Understanding Adults with Learning Disabilities: As More Young Adults Who Received School-Based Accommodations for Their Learning Disabilities Enter the Workforce, Employers Need to Understand How They Are Faring in Employment Settings

By Gerber, Paul J. | The Journal of Employee Assistance, January 2008 | Go to article overview

Understanding Adults with Learning Disabilities: As More Young Adults Who Received School-Based Accommodations for Their Learning Disabilities Enter the Workforce, Employers Need to Understand How They Are Faring in Employment Settings


Gerber, Paul J., The Journal of Employee Assistance


Since the passage of the Americans with Disabilities Act (ADA) in 1990 and its subsequent full implementation in 1992, persons with disabilities have taken their rightful place in America's diverse workforce. In the case of adults with learning disabilities (LD), the vast majority have entered the workforce in competitive employment settings upon leaving high school (Gerber and Reiff 1991).

Currently, there are tens of thousands of individuals with LD in the workforce, some of whom are doing remarkably well, some of whom are struggling. Unfortunately, there is a paucity of research on the realities of the workplace beyond job entry, but the extant literature presents some findings that can be helpful for employers and those in employment support roles.

INVISIBILITY AND COMPLEXITY

At the inception of the ADA, employers felt more comfortable dealing with employees who had physical and sensory disabilities than with employees who had learning disabilities. Compliance with the ADA, in the form of removing architectural barriers and providing physical access, was easier to tackle for workers with physical and sensory disabilities (Gerber 1992). The more difficult disability issues rested in the population of persons with learning disabilities, who were oftentimes looked upon as a mystery.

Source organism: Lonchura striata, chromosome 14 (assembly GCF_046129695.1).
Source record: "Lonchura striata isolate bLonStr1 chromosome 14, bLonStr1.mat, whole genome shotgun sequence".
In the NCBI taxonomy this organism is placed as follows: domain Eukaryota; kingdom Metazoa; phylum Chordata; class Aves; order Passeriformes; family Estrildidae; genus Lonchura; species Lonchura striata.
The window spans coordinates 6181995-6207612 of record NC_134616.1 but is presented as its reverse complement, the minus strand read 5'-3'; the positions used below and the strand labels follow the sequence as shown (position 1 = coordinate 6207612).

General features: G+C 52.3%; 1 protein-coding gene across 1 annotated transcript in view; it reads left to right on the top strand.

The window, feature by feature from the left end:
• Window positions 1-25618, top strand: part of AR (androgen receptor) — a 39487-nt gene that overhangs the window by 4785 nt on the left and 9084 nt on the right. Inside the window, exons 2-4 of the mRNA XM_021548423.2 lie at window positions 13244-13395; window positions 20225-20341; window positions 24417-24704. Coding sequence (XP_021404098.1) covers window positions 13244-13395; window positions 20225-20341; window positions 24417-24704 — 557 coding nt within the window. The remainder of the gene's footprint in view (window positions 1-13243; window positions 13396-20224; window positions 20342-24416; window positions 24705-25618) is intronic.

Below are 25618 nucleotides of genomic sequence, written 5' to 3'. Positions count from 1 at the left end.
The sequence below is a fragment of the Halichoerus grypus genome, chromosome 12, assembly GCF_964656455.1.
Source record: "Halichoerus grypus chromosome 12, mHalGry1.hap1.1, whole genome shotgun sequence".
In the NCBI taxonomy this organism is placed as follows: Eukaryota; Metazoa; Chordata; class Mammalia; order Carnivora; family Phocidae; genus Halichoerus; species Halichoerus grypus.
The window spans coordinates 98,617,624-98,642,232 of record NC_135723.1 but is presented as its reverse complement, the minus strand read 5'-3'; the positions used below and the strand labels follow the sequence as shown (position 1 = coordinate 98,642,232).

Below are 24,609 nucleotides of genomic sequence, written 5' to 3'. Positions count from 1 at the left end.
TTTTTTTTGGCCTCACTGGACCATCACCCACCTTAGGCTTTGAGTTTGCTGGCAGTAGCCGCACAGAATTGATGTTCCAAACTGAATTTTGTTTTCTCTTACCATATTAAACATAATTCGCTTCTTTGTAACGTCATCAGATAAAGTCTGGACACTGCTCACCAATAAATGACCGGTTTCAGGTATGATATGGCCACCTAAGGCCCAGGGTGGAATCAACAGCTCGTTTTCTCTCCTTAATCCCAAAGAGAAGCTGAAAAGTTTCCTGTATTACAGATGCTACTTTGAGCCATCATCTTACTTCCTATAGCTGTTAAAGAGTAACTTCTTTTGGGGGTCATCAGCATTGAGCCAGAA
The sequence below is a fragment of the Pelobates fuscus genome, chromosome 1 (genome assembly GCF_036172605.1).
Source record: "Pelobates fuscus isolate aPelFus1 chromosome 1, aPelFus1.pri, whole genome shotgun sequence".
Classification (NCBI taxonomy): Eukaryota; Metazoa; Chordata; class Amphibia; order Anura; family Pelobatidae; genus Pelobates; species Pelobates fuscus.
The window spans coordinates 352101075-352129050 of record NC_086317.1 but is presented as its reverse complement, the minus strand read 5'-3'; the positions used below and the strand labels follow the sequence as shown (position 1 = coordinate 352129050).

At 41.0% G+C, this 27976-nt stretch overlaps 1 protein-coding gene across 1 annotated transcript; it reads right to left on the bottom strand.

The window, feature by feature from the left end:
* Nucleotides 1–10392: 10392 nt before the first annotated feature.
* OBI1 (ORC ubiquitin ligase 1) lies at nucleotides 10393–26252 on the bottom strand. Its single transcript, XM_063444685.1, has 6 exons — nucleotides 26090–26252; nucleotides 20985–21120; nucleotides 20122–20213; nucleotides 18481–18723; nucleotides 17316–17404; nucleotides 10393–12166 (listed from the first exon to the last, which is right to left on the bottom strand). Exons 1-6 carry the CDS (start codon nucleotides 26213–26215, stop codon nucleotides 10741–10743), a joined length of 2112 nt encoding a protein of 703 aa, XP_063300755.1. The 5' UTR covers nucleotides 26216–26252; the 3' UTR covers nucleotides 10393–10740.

Even at the end of the 1990s, employers had not reached a firm understanding about individuals with LD because of their invisibility--numerous research studies have found that well over 90 percent of persons with an LD do not disclose their disability in the workplace--and complexity (Price and Gerber 2001). Moreover, as the LD population was characterized as heterogeneous and not a "one size fits all" disability, it was difficult to consolidate thinking about employees with LD in terms of their performance and productivity.

Fortunately for today's employers and for employee assistance professionals, there are a number of research findings about the LD population that are useful in employment settings. They are presented here as a set of ideas that describe how adults with LD are faring in employment settings, The three areas are (1) the experience of employees with LD, (2) employers' expectations of workers with LD, and (3) "goodness of fit" and supports in the workplace.

THE EXPERIENCE OF EMPLOYEES

Typically, adults with LD view their disability as an educational construct relevant to their K-12 years but not important to "life beyond school." Additionally, they see their after-school years as an opportunity to escape the stigma of having an LD and succeed in the workplace via a skill set that is more apropos to a specific job. The invisibility factor aids greatly in their thinking. In essence, they have the personal choice "to be LD or not be LD" (Price, Gerber, Mulligan, and Williams 2005).

With relatively little disclosure of LD in employment settings, the protections afforded by the ADA largely to gain access to reasonable accommodations--are absent (Price, Gerber, and Mulligan 2003). Part of the blame can be placed on secondary school-age programs that do not do an effective job of educating students with LD about the risks and rewards of utilizing the ADA (Price, Gerber, and Mulligan in press.) Since approximately 85 percent of students with LD go directly from school to work, the impact of this knowledge gap is difficult to overestimate.

While it is commonly known that people with LD are more likely to be unemployed than the general population of the United States, less well known is the problem of underemployment among individuals with LD. There are no hard data available, but anecdotal reports and interviews reveal that entry-level jobs often fall below (sometimes far below) the capabilities of individuals with LD, both cognitively and with respect to employability skills. This is thought to stem from the fact that learning disabilities are often equated with diminished competence or confused with mental retardation or autism, where adaptive ability is a significant issue.

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